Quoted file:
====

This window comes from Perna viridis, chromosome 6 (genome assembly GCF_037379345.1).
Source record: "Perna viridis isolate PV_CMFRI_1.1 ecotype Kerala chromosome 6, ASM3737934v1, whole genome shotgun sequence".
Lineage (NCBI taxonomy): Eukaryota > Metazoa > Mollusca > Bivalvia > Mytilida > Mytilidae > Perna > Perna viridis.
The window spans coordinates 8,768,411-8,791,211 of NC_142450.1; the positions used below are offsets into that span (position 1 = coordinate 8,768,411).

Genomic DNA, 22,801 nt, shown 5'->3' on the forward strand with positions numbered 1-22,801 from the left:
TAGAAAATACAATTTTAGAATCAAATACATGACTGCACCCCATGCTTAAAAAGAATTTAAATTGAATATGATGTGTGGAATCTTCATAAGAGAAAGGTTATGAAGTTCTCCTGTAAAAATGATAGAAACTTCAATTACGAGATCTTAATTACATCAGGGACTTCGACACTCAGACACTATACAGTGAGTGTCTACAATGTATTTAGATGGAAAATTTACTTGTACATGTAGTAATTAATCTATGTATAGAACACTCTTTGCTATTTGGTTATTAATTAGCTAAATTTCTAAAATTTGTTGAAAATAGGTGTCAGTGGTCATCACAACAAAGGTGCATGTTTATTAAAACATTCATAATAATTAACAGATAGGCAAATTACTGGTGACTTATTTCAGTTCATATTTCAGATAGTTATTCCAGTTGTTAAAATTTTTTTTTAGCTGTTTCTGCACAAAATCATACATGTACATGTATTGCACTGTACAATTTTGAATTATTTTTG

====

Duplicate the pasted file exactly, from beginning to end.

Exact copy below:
This window comes from Perna viridis, chromosome 6 (genome assembly GCF_037379345.1).
Source record: "Perna viridis isolate PV_CMFRI_1.1 ecotype Kerala chromosome 6, ASM3737934v1, whole genome shotgun sequence".
Lineage (NCBI taxonomy): Eukaryota > Metazoa > Mollusca > Bivalvia > Mytilida > Mytilidae > Perna > Perna viridis.
The window spans coordinates 8,768,411-8,791,211 of NC_142450.1; the positions used below are offsets into that span (position 1 = coordinate 8,768,411).

Genomic DNA, 22,801 nt, shown 5'->3' on the forward strand with positions numbered 1-22,801 from the left:
TAGAAAATACAATTTTAGAATCAAATACATGACTGCACCCCATGCTTAAAAAGAATTTAAATTGAATATGATGTGTGGAATCTTCATAAGAGAAAGGTTATGAAGTTCTCCTGTAAAAATGATAGAAACTTCAATTACGAGATCTTAATTACATCAGGGACTTCGACACTCAGACACTATACAGTGAGTGTCTACAATGTATTTAGATGGAAAATTTACTTGTACATGTAGTAATTAATCTATGTATAGAACACTCTTTGCTATTTGGTTATTAATTAGCTAAATTTCTAAAATTTGTTGAAAATAGGTGTCAGTGGTCATCACAACAAAGGTGCATGTTTATTAAAACATTCATAATAATTAACAGATAGGCAAATTACTGGTGACTTATTTCAGTTCATATTTCAGATAGTTATTCCAGTTGTTAAAATTTTTTTTTAGCTGTTTCTGCACAAAATCATACATGTACATGTATTGCACTGTACAATTTTGAATTATTTTTG